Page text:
Would you describe yourself as CONCERNed about this issue, Alia?
posted by Pope Guilty at 1:10 PM on October 23, 2009 [2 favorites]


FOX News:
Mark Foley (D-FL)!

Mark Sanford (D-SC)!

John McCain (D-AZ)!
posted by ericb at 1:10 PM on October 23, 2009 [6 favorites]


this is mindblowing to me. why the fuck is ABC News defending Fox News? Is this some kind of fraternity thing, where if you're on the air you're buddies? wtf?

Because it is a kind of fraternity--free speech, and I'm glad they're fucking rallying. I still dom't get how an entire organization can be trashed for the few nutjob opinion shows it airs--who the hell can legitimately say that Chris Wallace, Brit Hume and Charles Krauthammer aren't newsmen??
posted by njbradburn at 1:13 PM on October 23, 2009 [3 favorites]



Fox News is not any more inaccurate than other cable news outlets


Is that your only concern, that Fox keep up with the (perceived) lies and biases of its cable competitors? (I will leave aside for the moment, Slap Factory, that this begs the question of whether Fox is worthy to be called a news organization.)

If you are really worried about bias in the media, then perhaps you should bear in mind that bias means slant, i.e. distortion of truth. And in that case there is nothing good about any "outlet" that claims to report news but actually distorts it to comport with its slant. We don't need countervailing biases in the news, we need accuracy.

I am always surprised to see the argument that two wrongs must make a right. When will conservatives or Rs or whoever Fox is supposed to speak for start to demand actual truthfulness from their chosen "outlet?"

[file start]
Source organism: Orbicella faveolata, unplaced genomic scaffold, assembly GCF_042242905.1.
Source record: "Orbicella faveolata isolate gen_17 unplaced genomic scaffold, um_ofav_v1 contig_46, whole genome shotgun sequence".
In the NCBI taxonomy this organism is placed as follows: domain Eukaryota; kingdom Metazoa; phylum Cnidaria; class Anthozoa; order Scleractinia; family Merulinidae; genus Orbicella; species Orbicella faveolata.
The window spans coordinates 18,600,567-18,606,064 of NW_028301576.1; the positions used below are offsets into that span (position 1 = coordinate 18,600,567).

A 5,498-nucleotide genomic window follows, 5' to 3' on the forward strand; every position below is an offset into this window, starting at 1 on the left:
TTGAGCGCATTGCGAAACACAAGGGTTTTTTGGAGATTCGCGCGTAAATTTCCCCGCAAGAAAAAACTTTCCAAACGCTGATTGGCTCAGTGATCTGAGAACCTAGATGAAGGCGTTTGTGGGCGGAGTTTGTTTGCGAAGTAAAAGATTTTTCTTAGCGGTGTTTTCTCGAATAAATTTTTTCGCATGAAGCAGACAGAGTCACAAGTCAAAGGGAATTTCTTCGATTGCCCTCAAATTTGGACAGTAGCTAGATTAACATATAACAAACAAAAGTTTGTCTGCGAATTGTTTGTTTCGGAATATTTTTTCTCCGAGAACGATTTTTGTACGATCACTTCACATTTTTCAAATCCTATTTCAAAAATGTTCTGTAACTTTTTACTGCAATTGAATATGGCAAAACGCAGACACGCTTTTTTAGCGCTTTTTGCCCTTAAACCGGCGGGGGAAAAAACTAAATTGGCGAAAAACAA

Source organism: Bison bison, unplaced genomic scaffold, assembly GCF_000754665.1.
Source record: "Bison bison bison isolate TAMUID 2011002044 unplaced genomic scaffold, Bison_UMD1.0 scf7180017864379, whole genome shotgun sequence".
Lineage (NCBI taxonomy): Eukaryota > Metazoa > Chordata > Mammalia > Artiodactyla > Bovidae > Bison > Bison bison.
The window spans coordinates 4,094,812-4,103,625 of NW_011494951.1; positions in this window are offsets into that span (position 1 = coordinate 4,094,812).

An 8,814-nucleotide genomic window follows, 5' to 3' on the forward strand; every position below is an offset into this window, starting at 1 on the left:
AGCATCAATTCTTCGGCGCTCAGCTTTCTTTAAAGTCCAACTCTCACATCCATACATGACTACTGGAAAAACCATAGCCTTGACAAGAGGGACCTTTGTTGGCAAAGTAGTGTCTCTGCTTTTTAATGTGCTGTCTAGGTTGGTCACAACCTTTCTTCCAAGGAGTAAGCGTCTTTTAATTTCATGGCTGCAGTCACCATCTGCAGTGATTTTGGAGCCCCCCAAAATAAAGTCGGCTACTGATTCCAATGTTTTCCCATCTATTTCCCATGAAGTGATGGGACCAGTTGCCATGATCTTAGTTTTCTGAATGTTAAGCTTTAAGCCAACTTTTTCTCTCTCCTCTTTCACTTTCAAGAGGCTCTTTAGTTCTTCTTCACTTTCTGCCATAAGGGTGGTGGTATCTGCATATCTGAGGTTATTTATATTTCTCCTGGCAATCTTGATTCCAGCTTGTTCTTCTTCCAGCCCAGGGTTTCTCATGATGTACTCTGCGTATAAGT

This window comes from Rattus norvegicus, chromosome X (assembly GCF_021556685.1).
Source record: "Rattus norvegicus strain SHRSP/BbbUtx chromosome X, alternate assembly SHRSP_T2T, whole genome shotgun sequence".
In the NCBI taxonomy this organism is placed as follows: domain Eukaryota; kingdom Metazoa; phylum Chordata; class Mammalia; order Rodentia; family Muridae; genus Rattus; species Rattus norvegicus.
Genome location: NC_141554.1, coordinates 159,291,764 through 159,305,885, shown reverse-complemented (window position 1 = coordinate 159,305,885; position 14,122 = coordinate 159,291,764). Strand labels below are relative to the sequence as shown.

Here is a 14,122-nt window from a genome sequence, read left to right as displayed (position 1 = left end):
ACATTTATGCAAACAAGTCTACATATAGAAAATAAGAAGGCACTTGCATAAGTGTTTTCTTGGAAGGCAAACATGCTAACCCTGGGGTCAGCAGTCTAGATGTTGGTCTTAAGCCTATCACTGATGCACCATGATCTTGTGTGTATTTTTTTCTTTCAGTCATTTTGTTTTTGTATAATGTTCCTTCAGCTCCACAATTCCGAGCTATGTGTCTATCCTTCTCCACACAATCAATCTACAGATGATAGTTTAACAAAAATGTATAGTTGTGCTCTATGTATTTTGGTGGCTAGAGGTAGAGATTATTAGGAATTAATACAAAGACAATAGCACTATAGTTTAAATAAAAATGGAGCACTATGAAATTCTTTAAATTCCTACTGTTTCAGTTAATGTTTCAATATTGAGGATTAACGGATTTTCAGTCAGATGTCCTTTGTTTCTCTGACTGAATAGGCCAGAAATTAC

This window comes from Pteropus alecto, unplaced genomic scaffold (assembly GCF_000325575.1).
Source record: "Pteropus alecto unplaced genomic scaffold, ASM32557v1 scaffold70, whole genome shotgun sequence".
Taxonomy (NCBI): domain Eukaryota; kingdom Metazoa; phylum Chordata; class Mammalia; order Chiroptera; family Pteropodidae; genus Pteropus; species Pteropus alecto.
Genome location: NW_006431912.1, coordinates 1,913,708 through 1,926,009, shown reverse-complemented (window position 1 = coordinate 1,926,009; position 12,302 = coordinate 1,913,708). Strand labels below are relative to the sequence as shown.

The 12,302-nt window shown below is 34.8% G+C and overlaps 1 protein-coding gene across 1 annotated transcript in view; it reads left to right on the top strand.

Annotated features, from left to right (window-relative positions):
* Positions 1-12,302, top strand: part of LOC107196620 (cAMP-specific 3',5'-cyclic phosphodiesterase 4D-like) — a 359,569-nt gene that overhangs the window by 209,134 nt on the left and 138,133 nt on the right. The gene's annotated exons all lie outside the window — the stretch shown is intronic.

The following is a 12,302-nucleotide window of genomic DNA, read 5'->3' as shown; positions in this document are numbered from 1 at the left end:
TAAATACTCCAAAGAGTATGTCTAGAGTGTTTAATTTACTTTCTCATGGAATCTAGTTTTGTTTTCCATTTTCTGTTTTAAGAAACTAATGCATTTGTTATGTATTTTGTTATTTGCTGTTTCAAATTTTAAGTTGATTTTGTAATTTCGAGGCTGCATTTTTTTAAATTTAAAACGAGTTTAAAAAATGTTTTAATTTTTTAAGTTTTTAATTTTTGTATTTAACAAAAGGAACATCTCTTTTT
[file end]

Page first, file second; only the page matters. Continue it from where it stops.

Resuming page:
posted by bearwife at 1:13 PM on October 23, 2009


RuleThirty: Just turn back the clock and imagine if the Bush Admin did this to MSNBC.

The Bush Administration did do this to MSNBC. And you know what? Everyone survived.

I don't see why some think that the White House can't push back against the treatment they receive in the media. The whole "they should be better than that" angle is nothing but velvet handcuffs.
posted by fatbird at 1:13 PM on October 23, 2009


No, they've photoshopped pictures on their supposed "objective" news shows.

Wow, that's juvenile. They might as well have added stink lines and blackened out their teeth.
posted by Fuzzy Monster at 1:15 PM on October 23, 2009 [1 favorite]


Don't you love it when someone who fell for Palin's obvious faux-populist schtick deigns to give political advice to someone who actually knows what the fuck it is they're talking about and, uh, managed to get elected President? Please, St. Alia, do tell President Obama how best to handle his office on tactical matters. Because then he'll know exactly what not to do

Don't you just love it when people forget that there are actually people out there in the hinterlands and/or the internet who aren't Democrats and/or Liberals, and who will see this move by the White House as confirming some of their worst fears?